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Bars where Pete has had a drink

Thursday, April 22, 2010

The Ditto (AKA Writer Boy's Ditto Tavern), Seattle - 9/6/1986

This is an entry on bar already counted in the starting list for this project.

For a good period and particularly in 1986 and several years following, Richard Pauletti's hole in the wall under the monorail, the Writer Boy's Ditto tavern, was the most dependable venue in Seattle for interesting, alternative live music.  Such venues were rare in Seattle in the 80s.  Most bars featured cover bands playing Beatles medleys, while more original, cutting edge music had two mainstays in the Central Tavern and The Vogue (on weekdays), were temporarily joined by a churn of less consistent and/or shorter lived venues like Scoundrel's Lair, Squid Row, Gorilla Gardens, Club Fiasco, The Boom Boom Room, etc. etc.)  In the mid 80s, the prevailing punk and art band ethic at the Ditto and alternative bands like Pure Joy and Chemistry Set started to make way for what we would later call "grunge."  (I distinctly remember the first time I saw a band with hippy-like long hair at the Ditto -- though I can't remember which one it was -- and wondering how in the hell they even got in.)

I started seeing bands like Green River, Skinyard, Sound Garden and later Nirvana, playing the Ditto along with a huge assortment of alternative groups like Vexed, Melting Fish, Handful of Dust, Bundle of Hiss, and Weather Theater.  While I confess to seeing little of this myself, the Ditto also catered to a poetry crowd.  In additions to readings and slams there were a few typewriters in the place, including one bolted to the ceiling.  For a small, divey place, the Ditto had a wide selection of beers on tap, well before the craft beer heyday.  If the bands were playing, it was easy to find, but visually it had little hint of it's existence beyond the neon " sign in the window.  The Ditto lasted from 1986 to 1998.

Richard Pauletti


Unknown said...

I was the lead singer and songwriter for Handful of Dust. Yes, we played the Ditto many times - the manager Dean was a great guy and open to new music, an unheralded instigator of musical change in Seattle. Often wonder what he's up to today. It's good to be remembered because once Nirvana, et al, hit the jackpot, the early progenitors of grunge were easily forgotten. Handful of Dust had about three hours of original music and Dean at the Ditto was one of the few proprietors who was interested ion hearing all of it. Another thing that made us stand out in that tiny early scene was that we had two women in the band, Patty Vail on lead guitar, and Sue Anderson on bass, pretty much unheard of at the time. HOD was a melodic band but we were loud, and almost every gig asked to turn down, but not at the Ditto. Dean enjoyed being blown out of his socks. Here's to Dean, wherever he is. Todd Davis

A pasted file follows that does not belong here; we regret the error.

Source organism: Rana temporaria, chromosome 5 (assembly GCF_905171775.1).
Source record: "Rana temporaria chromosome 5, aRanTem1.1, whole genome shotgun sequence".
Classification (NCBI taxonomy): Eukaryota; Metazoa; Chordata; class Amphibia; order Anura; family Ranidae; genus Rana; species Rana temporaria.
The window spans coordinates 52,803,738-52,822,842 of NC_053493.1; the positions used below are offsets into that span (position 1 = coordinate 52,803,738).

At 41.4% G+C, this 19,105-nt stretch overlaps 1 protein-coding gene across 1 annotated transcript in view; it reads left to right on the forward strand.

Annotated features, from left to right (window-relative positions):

peterga said...

Thanks for the note, Todd. My memory generally fails me, but I do remember a night in 1986 when I saw you guys at the Ditto. I think Camper Van Beethoven were playing at the Central the same night and you mentioned people missing it and the girls going "Shhhhhh!"

D.S. Gusting said...

I loved the Ditto. First show I saw there was Crisis Party with the Buck Pets. When one of my bands Cannibal Lunchbox (I was lead guitarist and songwriter) got to play there nearly a decade later it felt like we had really made it. Thanks for writing this.

D.A. Sebasstian said...

I worked the door at the Ditto for a few months back in 1990. My band Kill Switch...Klick played our second show there. Great little dive bar and Pauletti came across like a character from the film Good Fellas.

Tim McGraw said...

I loved the Ditto Tavern. The owner Richard Pauletti was a great guy who loved stories. I would read my stories from the Brazilian Amazon there for the Seattle Writers Guild back in '91 and '92. I really miss those days and the Ditto. I loved the two little Helium sign ditto marks over the door as the only signage.
I have many fond memories of the Ditto, alas, no more, but the Monorail remains.
Tim McGraw